Enticing frames : the drama of authorial evasion in Plato's introductory scenes
MetadataShow full item record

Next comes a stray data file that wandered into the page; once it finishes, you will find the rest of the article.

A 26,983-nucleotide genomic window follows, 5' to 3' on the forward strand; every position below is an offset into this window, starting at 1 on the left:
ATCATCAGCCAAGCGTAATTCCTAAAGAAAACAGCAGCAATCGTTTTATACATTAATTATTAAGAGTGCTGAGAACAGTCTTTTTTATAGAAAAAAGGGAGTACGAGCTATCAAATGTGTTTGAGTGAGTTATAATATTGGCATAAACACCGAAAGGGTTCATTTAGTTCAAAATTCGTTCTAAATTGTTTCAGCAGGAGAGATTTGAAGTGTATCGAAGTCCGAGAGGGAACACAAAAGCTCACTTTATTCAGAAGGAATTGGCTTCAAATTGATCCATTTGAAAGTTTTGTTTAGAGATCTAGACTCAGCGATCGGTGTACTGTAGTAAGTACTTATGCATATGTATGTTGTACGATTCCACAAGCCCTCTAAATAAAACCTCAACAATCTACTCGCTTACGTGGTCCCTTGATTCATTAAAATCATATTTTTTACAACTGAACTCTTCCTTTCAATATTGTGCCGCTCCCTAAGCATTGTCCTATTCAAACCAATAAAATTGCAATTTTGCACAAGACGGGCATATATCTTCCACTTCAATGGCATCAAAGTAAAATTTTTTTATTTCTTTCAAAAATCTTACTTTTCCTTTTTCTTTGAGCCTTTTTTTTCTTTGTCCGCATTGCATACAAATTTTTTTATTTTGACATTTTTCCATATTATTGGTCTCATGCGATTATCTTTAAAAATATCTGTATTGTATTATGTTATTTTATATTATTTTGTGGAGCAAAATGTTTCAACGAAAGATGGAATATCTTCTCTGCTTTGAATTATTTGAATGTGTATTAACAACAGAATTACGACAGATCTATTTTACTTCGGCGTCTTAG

The introductory scenes of Phaedo, Symposium, Parmenides, and Theaetetus each present a story within a story narrative. The present paper explains Plato's choice for this complex design, which does not seem coordinated formally or semantically with the dialogue proper. This report argues that the missing link is based on the dramatic effects of the opening scene on Plato's contemporary audience. Starting from the fundamental assumption that Socrates was still a controversial public figure even after his death, I argue that Plato had to disguise his project of making the Socratic philosophy known, by making it obscure to his critics, but suggestive to his students. He achieves this by concealing his authorial presence in some of his most sensitive dialogues, and he selects his audience by ingeniously exploiting the ambiguities of language. The introductory scenes are the passages in the Platonic corpus where these narrative techniques can be best scrutinized. The leading thesis is that Plato used the introductory scene to manipulate his contemporary audience in order to select it and prepare it for Socratic philosophical inquiry.